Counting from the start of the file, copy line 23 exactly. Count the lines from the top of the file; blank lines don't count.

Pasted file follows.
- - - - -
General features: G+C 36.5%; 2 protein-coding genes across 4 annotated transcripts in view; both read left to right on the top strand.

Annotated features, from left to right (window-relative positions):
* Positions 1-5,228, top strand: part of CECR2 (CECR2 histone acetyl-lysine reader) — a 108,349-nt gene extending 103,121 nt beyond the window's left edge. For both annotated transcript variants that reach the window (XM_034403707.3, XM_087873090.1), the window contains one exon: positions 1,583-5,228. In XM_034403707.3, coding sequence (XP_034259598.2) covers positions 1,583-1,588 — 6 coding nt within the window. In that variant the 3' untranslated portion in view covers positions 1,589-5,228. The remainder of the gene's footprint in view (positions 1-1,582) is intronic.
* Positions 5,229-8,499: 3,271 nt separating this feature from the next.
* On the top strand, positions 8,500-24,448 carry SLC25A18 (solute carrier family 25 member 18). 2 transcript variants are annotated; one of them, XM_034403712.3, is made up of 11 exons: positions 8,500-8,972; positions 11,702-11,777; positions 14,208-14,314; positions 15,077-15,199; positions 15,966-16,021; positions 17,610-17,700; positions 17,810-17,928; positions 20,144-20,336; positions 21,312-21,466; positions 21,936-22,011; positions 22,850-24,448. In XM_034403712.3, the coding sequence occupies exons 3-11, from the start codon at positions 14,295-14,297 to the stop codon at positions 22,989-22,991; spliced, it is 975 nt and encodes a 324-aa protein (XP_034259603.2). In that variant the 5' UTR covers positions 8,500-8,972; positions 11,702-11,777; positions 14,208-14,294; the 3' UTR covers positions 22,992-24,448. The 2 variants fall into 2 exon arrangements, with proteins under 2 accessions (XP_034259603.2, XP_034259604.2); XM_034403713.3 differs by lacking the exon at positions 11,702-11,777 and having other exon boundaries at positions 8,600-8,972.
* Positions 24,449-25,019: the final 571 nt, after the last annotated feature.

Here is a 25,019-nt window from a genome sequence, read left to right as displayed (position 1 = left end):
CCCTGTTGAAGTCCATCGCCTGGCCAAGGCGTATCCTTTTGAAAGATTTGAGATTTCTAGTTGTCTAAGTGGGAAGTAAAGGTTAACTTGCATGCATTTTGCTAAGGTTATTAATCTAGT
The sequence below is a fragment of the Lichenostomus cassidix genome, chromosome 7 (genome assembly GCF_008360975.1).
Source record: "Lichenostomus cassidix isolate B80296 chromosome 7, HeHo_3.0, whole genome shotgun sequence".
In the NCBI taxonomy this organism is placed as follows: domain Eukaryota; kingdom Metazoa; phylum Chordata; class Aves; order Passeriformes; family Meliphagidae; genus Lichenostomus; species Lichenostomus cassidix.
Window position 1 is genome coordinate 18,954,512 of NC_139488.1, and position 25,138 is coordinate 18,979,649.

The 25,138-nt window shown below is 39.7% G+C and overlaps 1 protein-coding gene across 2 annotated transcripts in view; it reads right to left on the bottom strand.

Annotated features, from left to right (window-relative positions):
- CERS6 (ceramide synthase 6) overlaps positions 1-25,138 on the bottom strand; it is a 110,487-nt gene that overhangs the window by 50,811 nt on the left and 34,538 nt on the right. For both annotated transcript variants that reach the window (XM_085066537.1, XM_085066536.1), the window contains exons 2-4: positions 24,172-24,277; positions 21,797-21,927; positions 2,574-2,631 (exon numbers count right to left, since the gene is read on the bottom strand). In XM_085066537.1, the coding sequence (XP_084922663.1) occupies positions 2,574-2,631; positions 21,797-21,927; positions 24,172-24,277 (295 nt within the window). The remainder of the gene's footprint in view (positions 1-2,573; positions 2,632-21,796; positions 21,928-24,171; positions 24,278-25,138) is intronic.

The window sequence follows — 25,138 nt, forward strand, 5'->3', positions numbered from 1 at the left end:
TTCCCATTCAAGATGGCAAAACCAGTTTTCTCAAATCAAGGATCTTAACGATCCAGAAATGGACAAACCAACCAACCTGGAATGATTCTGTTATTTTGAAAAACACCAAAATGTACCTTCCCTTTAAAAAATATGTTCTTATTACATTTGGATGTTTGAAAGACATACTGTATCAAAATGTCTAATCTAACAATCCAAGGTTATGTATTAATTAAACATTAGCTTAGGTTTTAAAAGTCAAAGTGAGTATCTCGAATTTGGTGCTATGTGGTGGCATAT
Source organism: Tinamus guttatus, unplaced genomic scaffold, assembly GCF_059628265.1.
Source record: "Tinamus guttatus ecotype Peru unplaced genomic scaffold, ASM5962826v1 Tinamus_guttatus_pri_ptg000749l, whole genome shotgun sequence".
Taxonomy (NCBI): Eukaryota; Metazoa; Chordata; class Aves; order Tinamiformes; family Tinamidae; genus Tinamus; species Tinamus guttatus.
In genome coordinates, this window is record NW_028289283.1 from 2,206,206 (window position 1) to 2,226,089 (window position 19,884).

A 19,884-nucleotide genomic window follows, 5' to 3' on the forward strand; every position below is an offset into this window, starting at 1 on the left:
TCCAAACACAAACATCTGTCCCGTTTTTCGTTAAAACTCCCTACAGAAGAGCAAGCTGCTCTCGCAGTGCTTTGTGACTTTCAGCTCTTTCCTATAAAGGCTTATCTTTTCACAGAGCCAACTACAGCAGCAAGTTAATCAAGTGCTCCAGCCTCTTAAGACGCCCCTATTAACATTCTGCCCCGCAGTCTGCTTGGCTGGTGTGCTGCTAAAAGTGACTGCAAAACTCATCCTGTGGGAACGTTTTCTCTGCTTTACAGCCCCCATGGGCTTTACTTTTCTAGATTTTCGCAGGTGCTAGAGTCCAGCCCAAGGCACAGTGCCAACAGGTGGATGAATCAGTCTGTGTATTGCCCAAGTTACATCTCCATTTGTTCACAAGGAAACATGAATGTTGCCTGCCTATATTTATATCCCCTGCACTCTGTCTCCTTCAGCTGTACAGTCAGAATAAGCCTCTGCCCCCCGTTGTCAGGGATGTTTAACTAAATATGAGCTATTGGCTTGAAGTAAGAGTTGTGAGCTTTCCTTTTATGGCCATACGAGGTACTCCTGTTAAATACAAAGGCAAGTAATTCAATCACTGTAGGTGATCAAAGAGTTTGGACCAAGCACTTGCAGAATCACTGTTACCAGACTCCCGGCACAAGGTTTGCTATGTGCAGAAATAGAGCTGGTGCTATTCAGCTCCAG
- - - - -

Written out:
TCCAAACACAAACATCTGTCCCGTTTTTCGTTAAAACTCCCTACAGAAGAGCAAGCTGCTCTCGCAGTGCTTTGTGACTTTCAGCTCTTTCCTATAAAGGCTTATCTTTTCACAGAGCCAACTACAGCAGCAAGTTAATCAAGTGCTCCAGCCTCTTAAGACGCCCCTATTAACATTCTGCCCCGCAGTCTGCTTGGCTGGTGTGCTGCTAAAAGTGACTGCAAAACTCATCCTGTGGGAACGTTTTCTCTGCTTTACAGCCCCCATGGGCTTTACTTTTCTAGATTTTCGCAGGTGCTAGAGTCCAGCCCAAGGCACAGTGCCAACAGGTGGATGAATCAGTCTGTGTATTGCCCAAGTTACATCTCCATTTGTTCACAAGGAAACATGAATGTTGCCTGCCTATATTTATATCCCCTGCACTCTGTCTCCTTCAGCTGTACAGTCAGAATAAGCCTCTGCCCCCCGTTGTCAGGGATGTTTAACTAAATATGAGCTATTGGCTTGAAGTAAGAGTTGTGAGCTTTCCTTTTATGGCCATACGAGGTACTCCTGTTAAATACAAAGGCAAGTAATTCAATCACTGTAGGTGATCAAAGAGTTTGGACCAAGCACTTGCAGAATCACTGTTACCAGACTCCCGGCACAAGGTTTGCTATGTGCAGAAATAGAGCTGGTGCTATTCAGCTCCAG